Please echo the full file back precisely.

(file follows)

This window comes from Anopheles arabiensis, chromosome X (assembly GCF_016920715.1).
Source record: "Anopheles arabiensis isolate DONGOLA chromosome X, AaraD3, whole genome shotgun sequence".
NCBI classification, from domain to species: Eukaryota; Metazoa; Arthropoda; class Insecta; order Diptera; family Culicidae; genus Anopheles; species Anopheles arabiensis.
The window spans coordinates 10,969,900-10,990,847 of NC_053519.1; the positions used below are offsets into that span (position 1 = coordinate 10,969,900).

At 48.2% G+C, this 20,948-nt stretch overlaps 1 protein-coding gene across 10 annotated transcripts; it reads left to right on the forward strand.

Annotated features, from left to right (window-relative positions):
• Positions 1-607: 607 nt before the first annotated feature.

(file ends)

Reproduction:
This window comes from Anopheles arabiensis, chromosome X (assembly GCF_016920715.1).
Source record: "Anopheles arabiensis isolate DONGOLA chromosome X, AaraD3, whole genome shotgun sequence".
NCBI classification, from domain to species: Eukaryota; Metazoa; Arthropoda; class Insecta; order Diptera; family Culicidae; genus Anopheles; species Anopheles arabiensis.
The window spans coordinates 10,969,900-10,990,847 of NC_053519.1; the positions used below are offsets into that span (position 1 = coordinate 10,969,900).

At 48.2% G+C, this 20,948-nt stretch overlaps 1 protein-coding gene across 10 annotated transcripts; it reads left to right on the forward strand.

Annotated features, from left to right (window-relative positions):
• Positions 1-607: 607 nt before the first annotated feature.